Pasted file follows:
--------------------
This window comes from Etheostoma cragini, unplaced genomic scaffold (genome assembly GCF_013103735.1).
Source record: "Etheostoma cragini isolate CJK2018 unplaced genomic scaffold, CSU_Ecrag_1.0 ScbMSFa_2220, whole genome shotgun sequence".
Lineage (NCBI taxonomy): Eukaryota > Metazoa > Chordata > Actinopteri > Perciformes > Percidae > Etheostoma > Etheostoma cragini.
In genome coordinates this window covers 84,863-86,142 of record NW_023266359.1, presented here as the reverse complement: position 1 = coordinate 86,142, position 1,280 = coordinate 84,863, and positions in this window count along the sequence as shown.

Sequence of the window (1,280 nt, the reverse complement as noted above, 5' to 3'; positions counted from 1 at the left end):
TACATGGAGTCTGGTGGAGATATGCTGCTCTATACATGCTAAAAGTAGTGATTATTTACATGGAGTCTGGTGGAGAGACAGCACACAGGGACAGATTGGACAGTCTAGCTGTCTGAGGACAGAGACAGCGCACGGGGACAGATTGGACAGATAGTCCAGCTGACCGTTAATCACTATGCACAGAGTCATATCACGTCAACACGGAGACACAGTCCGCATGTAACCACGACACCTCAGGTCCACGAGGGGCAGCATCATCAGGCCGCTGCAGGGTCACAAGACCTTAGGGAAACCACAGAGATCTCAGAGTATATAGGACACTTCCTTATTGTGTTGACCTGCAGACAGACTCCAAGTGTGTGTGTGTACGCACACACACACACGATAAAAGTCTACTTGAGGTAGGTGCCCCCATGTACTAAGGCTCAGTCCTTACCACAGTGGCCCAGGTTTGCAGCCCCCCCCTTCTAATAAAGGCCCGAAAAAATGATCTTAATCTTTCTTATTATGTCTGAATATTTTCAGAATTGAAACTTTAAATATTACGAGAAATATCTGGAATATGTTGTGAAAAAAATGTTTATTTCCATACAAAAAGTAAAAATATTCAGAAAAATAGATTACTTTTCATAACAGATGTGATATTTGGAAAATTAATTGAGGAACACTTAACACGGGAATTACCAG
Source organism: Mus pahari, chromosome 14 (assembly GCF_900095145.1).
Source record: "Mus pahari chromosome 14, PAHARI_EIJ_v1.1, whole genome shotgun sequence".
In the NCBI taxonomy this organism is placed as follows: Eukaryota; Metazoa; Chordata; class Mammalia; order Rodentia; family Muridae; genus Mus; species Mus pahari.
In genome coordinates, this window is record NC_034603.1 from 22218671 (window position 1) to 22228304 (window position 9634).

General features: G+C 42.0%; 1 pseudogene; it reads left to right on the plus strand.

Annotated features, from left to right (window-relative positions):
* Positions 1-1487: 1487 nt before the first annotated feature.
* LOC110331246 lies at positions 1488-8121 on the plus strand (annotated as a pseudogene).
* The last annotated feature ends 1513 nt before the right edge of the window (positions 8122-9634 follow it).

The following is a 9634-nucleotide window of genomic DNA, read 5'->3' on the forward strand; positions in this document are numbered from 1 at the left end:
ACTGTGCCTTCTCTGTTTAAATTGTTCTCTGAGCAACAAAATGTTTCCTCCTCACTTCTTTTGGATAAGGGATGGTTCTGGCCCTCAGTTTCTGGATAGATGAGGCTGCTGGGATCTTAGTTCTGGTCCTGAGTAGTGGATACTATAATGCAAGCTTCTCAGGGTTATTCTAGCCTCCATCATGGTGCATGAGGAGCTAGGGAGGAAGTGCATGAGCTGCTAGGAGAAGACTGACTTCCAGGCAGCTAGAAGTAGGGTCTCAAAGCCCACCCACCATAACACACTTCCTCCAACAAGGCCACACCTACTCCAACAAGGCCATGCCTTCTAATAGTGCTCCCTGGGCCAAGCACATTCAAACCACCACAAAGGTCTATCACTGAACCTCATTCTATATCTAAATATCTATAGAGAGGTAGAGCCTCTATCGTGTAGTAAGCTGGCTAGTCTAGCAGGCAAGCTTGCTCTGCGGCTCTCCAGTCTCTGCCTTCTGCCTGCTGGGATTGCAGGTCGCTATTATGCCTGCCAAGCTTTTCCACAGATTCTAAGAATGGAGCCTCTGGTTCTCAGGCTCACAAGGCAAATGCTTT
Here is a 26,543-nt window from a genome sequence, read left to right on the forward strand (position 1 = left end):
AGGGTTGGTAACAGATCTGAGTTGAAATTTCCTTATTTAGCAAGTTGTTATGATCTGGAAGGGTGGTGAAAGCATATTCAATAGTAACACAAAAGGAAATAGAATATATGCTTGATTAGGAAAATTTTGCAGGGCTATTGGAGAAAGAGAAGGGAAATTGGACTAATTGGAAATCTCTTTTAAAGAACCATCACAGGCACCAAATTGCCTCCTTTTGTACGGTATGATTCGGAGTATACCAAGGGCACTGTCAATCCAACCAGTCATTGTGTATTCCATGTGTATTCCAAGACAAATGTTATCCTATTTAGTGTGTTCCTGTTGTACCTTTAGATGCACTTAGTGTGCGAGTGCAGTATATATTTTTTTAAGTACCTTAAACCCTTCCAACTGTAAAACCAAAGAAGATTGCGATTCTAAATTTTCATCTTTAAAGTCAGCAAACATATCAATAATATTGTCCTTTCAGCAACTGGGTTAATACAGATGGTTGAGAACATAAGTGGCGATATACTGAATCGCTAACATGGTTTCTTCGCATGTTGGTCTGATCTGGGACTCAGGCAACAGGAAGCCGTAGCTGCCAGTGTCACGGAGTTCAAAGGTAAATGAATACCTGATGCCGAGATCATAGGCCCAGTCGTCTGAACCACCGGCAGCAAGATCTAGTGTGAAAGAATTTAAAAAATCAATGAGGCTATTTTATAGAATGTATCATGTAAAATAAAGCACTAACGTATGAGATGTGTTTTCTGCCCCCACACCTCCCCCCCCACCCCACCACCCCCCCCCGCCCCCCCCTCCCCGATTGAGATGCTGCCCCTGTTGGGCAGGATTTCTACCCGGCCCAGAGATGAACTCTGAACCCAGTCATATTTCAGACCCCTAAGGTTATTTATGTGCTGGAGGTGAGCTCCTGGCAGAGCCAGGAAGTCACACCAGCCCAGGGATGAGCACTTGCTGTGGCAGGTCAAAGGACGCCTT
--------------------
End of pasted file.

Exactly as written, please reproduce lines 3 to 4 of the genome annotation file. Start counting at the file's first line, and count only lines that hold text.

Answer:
Lineage (NCBI taxonomy): Eukaryota > Metazoa > Chordata > Actinopteri > Perciformes > Percidae > Etheostoma > Etheostoma cragini.
In genome coordinates this window covers 84,863-86,142 of record NW_023266359.1, presented here as the reverse complement: position 1 = coordinate 86,142, position 1,280 = coordinate 84,863, and positions in this window count along the sequence as shown.